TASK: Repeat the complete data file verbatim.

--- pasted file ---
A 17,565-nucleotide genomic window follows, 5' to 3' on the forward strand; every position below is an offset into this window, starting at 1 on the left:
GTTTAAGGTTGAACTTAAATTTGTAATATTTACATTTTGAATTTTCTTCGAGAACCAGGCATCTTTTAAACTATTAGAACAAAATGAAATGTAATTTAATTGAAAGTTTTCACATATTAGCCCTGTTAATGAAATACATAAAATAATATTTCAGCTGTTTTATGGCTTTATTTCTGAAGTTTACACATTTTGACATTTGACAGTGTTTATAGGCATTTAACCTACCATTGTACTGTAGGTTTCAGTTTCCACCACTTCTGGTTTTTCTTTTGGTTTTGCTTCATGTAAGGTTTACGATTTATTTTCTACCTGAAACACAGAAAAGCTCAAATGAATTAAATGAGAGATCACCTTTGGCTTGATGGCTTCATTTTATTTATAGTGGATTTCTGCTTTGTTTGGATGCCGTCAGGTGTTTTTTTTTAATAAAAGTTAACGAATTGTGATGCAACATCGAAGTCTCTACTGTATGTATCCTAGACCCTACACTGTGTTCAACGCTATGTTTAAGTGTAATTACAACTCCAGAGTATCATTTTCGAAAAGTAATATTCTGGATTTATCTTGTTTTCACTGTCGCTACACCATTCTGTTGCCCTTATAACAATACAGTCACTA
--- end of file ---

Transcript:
A 17,565-nucleotide genomic window follows, 5' to 3' on the forward strand; every position below is an offset into this window, starting at 1 on the left:
GTTTAAGGTTGAACTTAAATTTGTAATATTTACATTTTGAATTTTCTTCGAGAACCAGGCATCTTTTAAACTATTAGAACAAAATGAAATGTAATTTAATTGAAAGTTTTCACATATTAGCCCTGTTAATGAAATACATAAAATAATATTTCAGCTGTTTTATGGCTTTATTTCTGAAGTTTACACATTTTGACATTTGACAGTGTTTATAGGCATTTAACCTACCATTGTACTGTAGGTTTCAGTTTCCACCACTTCTGGTTTTTCTTTTGGTTTTGCTTCATGTAAGGTTTACGATTTATTTTCTACCTGAAACACAGAAAAGCTCAAATGAATTAAATGAGAGATCACCTTTGGCTTGATGGCTTCATTTTATTTATAGTGGATTTCTGCTTTGTTTGGATGCCGTCAGGTGTTTTTTTTTAATAAAAGTTAACGAATTGTGATGCAACATCGAAGTCTCTACTGTATGTATCCTAGACCCTACACTGTGTTCAACGCTATGTTTAAGTGTAATTACAACTCCAGAGTATCATTTTCGAAAAGTAATATTCTGGATTTATCTTGTTTTCACTGTCGCTACACCATTCTGTTGCCCTTATAACAATACAGTCACTA